Can we be trusted to drink responsibly, even when the labels on beer bottles ‘imply’ otherwise? Or, is the temptation just too much?
This week, BrewDog, world-famous Scottish brewer and counter-cultural icon, released a vicious public takedown of Portman Group, a private alcohol industry standards organisation, after its Dead Pony Club Ale was rejected on the grounds that it promotes ‘anti-social behaviour’ and ‘binge drinking’. The release, posted on the brewer’s official blog, attacks Portman Group’s attempt to censor a few words and phrases on the product label that are evidently too tempting for British alcohol drinkers to resist.
Luckily for us, we live in a society where brave advocates of public safety like Portman Group exist to protect us from ourselves. That being said, Portman Group is a private organisation. Their decision to reject Dead Pony Club Ale was their right, and not an instance of government infringement of free speech. It is, however, paternalistic and laughable. The brewer’s response, in exactly the opposite way, will also make you laugh. Setting the debate over freedom of expression and public safety aside, BrewDog’s brazen reply to such thin skinned censorship is sure to amuse and inspire, and will no doubt sell more beer than ever following this latest stunt.
Read BrewDog’s post below:
On behalf of BrewDog PLC and its 14,691 individual shareholders, I would like to issue a formal apology to the Portman Group for not giving a shit about today’s ruling. Indeed, we are sorry for never giving a shit about anything the Portman Group has to say, and treating all of its statements with callous indifference and nonchalance.
Unfortunately, the Portman Group is a gloomy gaggle of killjoy jobsworths, funded by navel-gazing international drinks giants. Their raison d’être is to provide a diversion for the true evils of this industry, perpetrated by the gigantic faceless brands that pay their wages. Blinkered by this soulless mission, they treat beer drinkers like brain dead zombies and vilify creativity and competition. Therefore, we have never given a second thought to any of the grubby newspeak they disseminate periodically.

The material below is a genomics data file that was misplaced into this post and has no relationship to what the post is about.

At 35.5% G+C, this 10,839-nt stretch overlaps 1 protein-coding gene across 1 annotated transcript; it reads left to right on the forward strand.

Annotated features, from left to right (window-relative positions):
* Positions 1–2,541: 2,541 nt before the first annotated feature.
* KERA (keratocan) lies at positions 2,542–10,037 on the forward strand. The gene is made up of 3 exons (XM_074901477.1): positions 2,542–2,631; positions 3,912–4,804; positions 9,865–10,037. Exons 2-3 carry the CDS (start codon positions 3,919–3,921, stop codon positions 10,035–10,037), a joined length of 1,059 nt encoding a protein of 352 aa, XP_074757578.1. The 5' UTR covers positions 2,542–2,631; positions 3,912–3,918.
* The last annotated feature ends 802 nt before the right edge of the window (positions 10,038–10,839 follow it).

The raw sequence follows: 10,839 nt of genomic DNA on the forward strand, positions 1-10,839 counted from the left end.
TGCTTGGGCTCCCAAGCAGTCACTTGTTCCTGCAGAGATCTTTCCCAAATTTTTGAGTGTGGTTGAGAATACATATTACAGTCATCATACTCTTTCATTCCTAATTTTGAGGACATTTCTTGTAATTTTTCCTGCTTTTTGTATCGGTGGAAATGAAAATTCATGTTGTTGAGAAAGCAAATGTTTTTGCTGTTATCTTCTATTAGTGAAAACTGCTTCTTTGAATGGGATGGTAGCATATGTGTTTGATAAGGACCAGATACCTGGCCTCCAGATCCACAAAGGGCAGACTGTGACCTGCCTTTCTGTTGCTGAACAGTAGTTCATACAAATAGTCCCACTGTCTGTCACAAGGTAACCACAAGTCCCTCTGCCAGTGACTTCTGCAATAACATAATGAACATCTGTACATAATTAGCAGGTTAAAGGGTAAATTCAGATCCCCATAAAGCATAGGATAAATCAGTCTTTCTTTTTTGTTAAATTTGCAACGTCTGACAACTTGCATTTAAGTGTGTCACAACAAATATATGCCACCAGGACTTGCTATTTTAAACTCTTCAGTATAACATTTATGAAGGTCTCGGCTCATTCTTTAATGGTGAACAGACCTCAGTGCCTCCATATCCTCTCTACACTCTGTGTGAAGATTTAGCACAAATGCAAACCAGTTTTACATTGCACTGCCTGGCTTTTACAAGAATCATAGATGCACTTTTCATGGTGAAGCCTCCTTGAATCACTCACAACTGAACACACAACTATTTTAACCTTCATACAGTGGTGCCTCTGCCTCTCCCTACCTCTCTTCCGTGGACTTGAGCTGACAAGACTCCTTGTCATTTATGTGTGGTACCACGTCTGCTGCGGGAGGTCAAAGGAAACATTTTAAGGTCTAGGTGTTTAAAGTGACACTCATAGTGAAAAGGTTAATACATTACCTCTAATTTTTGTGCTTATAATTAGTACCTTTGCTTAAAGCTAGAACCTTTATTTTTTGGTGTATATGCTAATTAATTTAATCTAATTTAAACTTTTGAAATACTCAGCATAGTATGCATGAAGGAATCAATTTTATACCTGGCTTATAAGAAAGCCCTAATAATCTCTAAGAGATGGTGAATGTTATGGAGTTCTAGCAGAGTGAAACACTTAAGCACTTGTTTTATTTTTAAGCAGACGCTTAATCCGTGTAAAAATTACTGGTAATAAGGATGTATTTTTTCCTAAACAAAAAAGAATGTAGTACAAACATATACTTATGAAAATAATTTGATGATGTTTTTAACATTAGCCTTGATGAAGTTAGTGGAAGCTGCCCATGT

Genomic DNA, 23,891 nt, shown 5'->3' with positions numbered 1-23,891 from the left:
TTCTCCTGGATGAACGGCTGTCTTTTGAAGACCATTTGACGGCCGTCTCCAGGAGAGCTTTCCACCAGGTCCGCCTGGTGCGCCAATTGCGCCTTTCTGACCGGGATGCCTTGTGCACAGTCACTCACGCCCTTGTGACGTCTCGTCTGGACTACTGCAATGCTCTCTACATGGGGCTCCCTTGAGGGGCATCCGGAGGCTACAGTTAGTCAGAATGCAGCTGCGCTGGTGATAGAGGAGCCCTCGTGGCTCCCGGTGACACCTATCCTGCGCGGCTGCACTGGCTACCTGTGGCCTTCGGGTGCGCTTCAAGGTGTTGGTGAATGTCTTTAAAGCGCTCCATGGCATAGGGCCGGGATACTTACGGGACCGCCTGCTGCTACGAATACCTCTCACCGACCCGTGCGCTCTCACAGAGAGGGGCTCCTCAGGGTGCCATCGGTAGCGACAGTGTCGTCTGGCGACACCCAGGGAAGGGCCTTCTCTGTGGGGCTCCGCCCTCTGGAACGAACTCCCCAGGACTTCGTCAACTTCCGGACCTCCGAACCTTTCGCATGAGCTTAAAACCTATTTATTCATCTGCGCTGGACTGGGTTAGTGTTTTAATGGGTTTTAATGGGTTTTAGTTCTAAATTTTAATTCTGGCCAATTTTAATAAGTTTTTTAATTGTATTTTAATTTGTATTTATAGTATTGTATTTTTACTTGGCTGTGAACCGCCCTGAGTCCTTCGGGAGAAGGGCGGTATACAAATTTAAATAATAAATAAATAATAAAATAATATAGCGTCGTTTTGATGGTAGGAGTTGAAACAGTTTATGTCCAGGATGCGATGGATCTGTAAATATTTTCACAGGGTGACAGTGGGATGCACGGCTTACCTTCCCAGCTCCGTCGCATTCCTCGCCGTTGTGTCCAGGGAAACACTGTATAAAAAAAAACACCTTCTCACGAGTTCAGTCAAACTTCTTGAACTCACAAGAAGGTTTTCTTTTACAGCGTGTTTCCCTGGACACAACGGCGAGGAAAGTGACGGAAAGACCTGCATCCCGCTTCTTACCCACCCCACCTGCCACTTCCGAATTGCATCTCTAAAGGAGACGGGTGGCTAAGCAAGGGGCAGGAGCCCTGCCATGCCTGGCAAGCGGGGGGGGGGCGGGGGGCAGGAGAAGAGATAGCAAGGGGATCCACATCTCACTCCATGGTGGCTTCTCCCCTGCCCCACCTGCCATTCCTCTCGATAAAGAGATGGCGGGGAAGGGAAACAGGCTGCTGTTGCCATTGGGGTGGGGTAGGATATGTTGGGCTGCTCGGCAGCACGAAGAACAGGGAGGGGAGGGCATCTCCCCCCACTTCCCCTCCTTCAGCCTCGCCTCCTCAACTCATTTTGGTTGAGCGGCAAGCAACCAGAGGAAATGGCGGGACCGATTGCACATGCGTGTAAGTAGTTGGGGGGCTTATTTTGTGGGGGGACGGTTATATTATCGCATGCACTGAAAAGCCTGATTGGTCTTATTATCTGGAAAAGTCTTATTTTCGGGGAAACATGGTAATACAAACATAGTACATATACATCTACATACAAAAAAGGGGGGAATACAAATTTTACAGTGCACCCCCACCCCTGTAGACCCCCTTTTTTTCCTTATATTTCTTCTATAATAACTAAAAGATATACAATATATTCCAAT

While the Portman Group lives out its days deliberating whether a joke on a bottle of beer is responsible or irresponsible use of humour, at BrewDog we will just get on with brewing awesome beer and treating our customers like adults. I’m sure that makes Henry Ashworth cry a salty tear into his shatterproof tankard of Directors as he tries to enforce his futile and toothless little marketing code, but we couldn’t give a shit about that, either.
The Portman Group took objection to the phrase “rip it up down empty streets”? Mr Portman, you seem to like taking things literally. Can you please explain how something can be ‘anti-social’ if the streets are empty? Anti-social is defined as ‘contrary to the laws and customs of society, in a way that causes annoyance and disapproval in others.’ If the streets are empty, there are no ‘others’ to annoy.
As for not agreeing with “we believe faster is better”, well I think the archaic existence of the Portman Group proves just how bad “slow” can really be. Maybe they should try and catch up with the rest of the world instead of insulting the intelligence of consumers with such a thin veneer of impartiality. It is an embarrassing condemnation of the mega brewers who provide their funding, the same mega brewers whose pricing reaps havoc on society.
Mr Portman, we’d be appreciative if you could now kindly save some trees and stop sending us meaningless letters.
We sincerely hope that the sarcasm of this message fits the Portman Group criteria of responsible use of humour.